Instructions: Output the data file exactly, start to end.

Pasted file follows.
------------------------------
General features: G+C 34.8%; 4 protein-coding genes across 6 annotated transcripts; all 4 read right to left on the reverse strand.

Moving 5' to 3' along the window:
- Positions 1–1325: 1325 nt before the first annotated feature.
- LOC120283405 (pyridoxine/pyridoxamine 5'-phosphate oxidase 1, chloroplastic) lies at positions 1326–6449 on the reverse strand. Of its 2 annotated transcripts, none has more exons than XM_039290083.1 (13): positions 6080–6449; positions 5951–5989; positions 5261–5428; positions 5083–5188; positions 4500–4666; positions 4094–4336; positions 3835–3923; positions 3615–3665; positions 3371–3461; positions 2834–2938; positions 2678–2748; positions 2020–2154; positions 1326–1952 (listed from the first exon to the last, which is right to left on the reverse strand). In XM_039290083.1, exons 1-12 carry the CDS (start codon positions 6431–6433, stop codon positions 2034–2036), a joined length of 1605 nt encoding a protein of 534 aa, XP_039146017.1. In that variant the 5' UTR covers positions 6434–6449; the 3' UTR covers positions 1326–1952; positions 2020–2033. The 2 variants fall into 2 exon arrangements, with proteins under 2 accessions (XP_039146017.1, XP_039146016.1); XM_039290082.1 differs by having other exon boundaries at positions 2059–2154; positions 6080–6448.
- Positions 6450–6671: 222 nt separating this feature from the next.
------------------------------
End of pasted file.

General features: G+C 34.8%; 4 protein-coding genes across 6 annotated transcripts; all 4 read right to left on the reverse strand.

Moving 5' to 3' along the window:
- Positions 1–1325: 1325 nt before the first annotated feature.
- LOC120283405 (pyridoxine/pyridoxamine 5'-phosphate oxidase 1, chloroplastic) lies at positions 1326–6449 on the reverse strand. Of its 2 annotated transcripts, none has more exons than XM_039290083.1 (13): positions 6080–6449; positions 5951–5989; positions 5261–5428; positions 5083–5188; positions 4500–4666; positions 4094–4336; positions 3835–3923; positions 3615–3665; positions 3371–3461; positions 2834–2938; positions 2678–2748; positions 2020–2154; positions 1326–1952 (listed from the first exon to the last, which is right to left on the reverse strand). In XM_039290083.1, exons 1-12 carry the CDS (start codon positions 6431–6433, stop codon positions 2034–2036), a joined length of 1605 nt encoding a protein of 534 aa, XP_039146017.1. In that variant the 5' UTR covers positions 6434–6449; the 3' UTR covers positions 1326–1952; positions 2020–2033. The 2 variants fall into 2 exon arrangements, with proteins under 2 accessions (XP_039146017.1, XP_039146016.1); XM_039290082.1 differs by having other exon boundaries at positions 2059–2154; positions 6080–6448.
- Positions 6450–6671: 222 nt separating this feature from the next.